Rebecca puts on a brave face, saying she means well and how it could be good for them. “I want to try and keep an open mind,” she pleads, before asking her hubby to make an ice cream run. When he forgets his wallet and runs back upstairs, he hears her secretly sobbing in the kitchen. Knowing they won’t survive living with the in-laws, he does the unthinkable and knocks on his co-creator sperm donator’s door and asks for a loan. He huffs, “You must be in a real jam to come to me.” To avoid including the jerk in what is good in his life, he takes off his wedding ring and says he’s in gambling trouble, criticizes himself (“You were right about me, I’m no good”), and allows his father another few jabs at his mom. He also sells his beloved Chevelle and buys his boss’s money pit. He takes Rebecca to the house and fudges where the money came from. Despite its many problems (which he only has six months to fix), she starts to imagine life with kids. “This could work,” she enthuses. “We have a home.”
Kevin and Sloane come up from the basement and are met by William and Beth sitting at the breakfast table. Kevin says, “I know what you are thinking. That this is not a flophouse. Also, you’re probably thinking that sleeping with the writer of the play I’m producing is probably going to blow up in my face, but we artists don’t have normal professional relationships. We have what I like to call ‘artnerships.’”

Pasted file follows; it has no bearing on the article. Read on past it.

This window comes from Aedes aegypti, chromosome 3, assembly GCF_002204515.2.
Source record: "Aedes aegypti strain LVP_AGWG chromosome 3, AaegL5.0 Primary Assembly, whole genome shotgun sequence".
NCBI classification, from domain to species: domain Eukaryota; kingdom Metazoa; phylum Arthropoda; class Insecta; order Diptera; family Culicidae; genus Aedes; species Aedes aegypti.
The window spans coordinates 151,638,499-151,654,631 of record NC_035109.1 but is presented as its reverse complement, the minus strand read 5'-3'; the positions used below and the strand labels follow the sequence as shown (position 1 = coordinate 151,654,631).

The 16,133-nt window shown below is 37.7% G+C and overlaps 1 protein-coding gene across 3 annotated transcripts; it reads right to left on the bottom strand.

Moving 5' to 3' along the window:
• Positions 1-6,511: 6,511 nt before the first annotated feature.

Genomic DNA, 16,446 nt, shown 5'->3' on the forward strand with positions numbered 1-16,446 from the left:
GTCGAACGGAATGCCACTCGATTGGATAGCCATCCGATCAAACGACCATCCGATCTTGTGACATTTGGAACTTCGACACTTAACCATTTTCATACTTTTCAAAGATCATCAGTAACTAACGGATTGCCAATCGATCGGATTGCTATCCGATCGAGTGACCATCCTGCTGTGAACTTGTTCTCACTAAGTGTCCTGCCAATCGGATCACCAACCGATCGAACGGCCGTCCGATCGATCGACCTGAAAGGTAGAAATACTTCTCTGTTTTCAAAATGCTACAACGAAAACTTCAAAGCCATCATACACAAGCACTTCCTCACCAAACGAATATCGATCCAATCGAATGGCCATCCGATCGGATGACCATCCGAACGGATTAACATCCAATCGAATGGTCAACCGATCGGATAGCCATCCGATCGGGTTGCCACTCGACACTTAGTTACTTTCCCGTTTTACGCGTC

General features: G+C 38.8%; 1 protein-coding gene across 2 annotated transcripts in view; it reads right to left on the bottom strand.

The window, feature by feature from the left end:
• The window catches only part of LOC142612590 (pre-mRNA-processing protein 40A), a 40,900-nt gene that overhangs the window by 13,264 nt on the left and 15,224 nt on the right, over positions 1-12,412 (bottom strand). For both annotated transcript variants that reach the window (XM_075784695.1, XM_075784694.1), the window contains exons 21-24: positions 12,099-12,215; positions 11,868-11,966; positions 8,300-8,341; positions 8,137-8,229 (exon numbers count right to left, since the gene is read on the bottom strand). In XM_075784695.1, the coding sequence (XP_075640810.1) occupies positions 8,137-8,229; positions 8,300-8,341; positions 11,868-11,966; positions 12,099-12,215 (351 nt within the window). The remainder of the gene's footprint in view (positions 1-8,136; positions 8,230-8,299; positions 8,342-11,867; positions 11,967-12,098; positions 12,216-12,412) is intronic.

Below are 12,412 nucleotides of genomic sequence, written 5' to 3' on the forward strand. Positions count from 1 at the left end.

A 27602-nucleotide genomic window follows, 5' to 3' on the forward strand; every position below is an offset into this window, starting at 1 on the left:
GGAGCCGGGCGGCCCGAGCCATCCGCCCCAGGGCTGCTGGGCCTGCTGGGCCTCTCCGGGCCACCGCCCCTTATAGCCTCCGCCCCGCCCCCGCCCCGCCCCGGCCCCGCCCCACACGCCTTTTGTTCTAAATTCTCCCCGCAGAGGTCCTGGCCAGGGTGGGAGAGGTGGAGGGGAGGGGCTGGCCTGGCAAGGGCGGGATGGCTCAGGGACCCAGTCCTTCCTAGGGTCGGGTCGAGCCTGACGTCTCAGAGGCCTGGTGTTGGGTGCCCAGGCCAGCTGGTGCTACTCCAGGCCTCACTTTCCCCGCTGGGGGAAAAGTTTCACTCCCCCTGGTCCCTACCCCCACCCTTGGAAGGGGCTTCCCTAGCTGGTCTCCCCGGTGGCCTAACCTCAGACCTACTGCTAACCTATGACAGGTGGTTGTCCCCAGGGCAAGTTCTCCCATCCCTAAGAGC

In traditional Kevin style, he deflects, asking William, “How’s the sequel to Beginners going? I say that because you are gay now.”
William, unfazed, says, “I’ve always loved men and women, and a lot of artists believe sexuality isn’t fixed, it’s fluid.”
Randall, only catching part of the conversation, asks what’s fluid. Kevin cracks, “Oh, your bio-daddy is only half gay.” Now, it’s Randall’s turn to change the subject. He suggests dim sum for dinner. When William mentions he’s already got plans with Jessie, Randall awkwardly does a terrible Soup Nazi impression.
Back at work, Kevin and Sloane run through “The Back of an Egg,” which Kevin is now financing since Olivia bailed. The director deadpans, “I said to myself, ‘Ron, old boy, you’ve won three Tonys and here you are directing a failed sitcom actor’s vanity project.’ Now I have to admit you two are great together. You’re honest. You’re raw.”
High on the praise, Sloane also confronts Kevin about what they’re doing. “Are we just sleeping together?” Kevin is typically easygoing and noncommittal about it: “I like you. A lot. I like that we are sleeping together. I like the fact that you’re funny and you’re brilliant, even though you’re from Long Island. [Which he explains that he said because he has heard other New Yorkers slam it and he wants to fit in.] I don’t know what we are. That’s the truth, but I like the fact that there’s a ‘we’ to talk about.”